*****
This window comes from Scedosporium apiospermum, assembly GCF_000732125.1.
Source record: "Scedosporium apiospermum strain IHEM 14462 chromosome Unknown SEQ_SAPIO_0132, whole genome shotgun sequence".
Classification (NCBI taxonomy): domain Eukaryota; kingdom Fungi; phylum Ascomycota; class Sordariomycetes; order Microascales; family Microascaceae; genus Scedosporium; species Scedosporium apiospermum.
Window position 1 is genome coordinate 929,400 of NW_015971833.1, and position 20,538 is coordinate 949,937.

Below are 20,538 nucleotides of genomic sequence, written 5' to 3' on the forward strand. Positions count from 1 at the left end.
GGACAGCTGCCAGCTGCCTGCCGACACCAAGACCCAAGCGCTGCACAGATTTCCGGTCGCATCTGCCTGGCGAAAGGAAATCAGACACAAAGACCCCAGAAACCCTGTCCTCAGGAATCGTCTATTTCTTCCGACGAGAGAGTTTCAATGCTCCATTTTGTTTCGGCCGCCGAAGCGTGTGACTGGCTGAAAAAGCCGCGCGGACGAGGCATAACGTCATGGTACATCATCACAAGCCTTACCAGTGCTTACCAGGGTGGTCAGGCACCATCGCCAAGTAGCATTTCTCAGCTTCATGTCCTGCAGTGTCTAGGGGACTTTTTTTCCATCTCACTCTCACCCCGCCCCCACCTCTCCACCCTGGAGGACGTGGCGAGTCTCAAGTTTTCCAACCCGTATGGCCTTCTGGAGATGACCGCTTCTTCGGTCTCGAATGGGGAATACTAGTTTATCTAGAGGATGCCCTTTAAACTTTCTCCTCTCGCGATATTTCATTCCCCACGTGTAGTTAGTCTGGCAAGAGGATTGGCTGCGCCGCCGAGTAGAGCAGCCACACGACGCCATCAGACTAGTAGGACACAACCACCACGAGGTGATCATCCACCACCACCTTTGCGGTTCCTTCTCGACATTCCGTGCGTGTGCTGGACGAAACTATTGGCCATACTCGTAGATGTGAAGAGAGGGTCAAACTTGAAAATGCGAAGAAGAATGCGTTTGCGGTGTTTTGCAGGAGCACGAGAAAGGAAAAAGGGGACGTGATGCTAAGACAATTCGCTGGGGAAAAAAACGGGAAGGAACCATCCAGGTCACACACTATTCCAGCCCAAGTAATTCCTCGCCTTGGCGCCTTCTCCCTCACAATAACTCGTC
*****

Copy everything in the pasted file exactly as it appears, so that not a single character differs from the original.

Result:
This window comes from Scedosporium apiospermum, assembly GCF_000732125.1.
Source record: "Scedosporium apiospermum strain IHEM 14462 chromosome Unknown SEQ_SAPIO_0132, whole genome shotgun sequence".
Classification (NCBI taxonomy): domain Eukaryota; kingdom Fungi; phylum Ascomycota; class Sordariomycetes; order Microascales; family Microascaceae; genus Scedosporium; species Scedosporium apiospermum.
Window position 1 is genome coordinate 929,400 of NW_015971833.1, and position 20,538 is coordinate 949,937.

Below are 20,538 nucleotides of genomic sequence, written 5' to 3' on the forward strand. Positions count from 1 at the left end.
GGACAGCTGCCAGCTGCCTGCCGACACCAAGACCCAAGCGCTGCACAGATTTCCGGTCGCATCTGCCTGGCGAAAGGAAATCAGACACAAAGACCCCAGAAACCCTGTCCTCAGGAATCGTCTATTTCTTCCGACGAGAGAGTTTCAATGCTCCATTTTGTTTCGGCCGCCGAAGCGTGTGACTGGCTGAAAAAGCCGCGCGGACGAGGCATAACGTCATGGTACATCATCACAAGCCTTACCAGTGCTTACCAGGGTGGTCAGGCACCATCGCCAAGTAGCATTTCTCAGCTTCATGTCCTGCAGTGTCTAGGGGACTTTTTTTCCATCTCACTCTCACCCCGCCCCCACCTCTCCACCCTGGAGGACGTGGCGAGTCTCAAGTTTTCCAACCCGTATGGCCTTCTGGAGATGACCGCTTCTTCGGTCTCGAATGGGGAATACTAGTTTATCTAGAGGATGCCCTTTAAACTTTCTCCTCTCGCGATATTTCATTCCCCACGTGTAGTTAGTCTGGCAAGAGGATTGGCTGCGCCGCCGAGTAGAGCAGCCACACGACGCCATCAGACTAGTAGGACACAACCACCACGAGGTGATCATCCACCACCACCTTTGCGGTTCCTTCTCGACATTCCGTGCGTGTGCTGGACGAAACTATTGGCCATACTCGTAGATGTGAAGAGAGGGTCAAACTTGAAAATGCGAAGAAGAATGCGTTTGCGGTGTTTTGCAGGAGCACGAGAAAGGAAAAAGGGGACGTGATGCTAAGACAATTCGCTGGGGAAAAAAACGGGAAGGAACCATCCAGGTCACACACTATTCCAGCCCAAGTAATTCCTCGCCTTGGCGCCTTCTCCCTCACAATAACTCGTC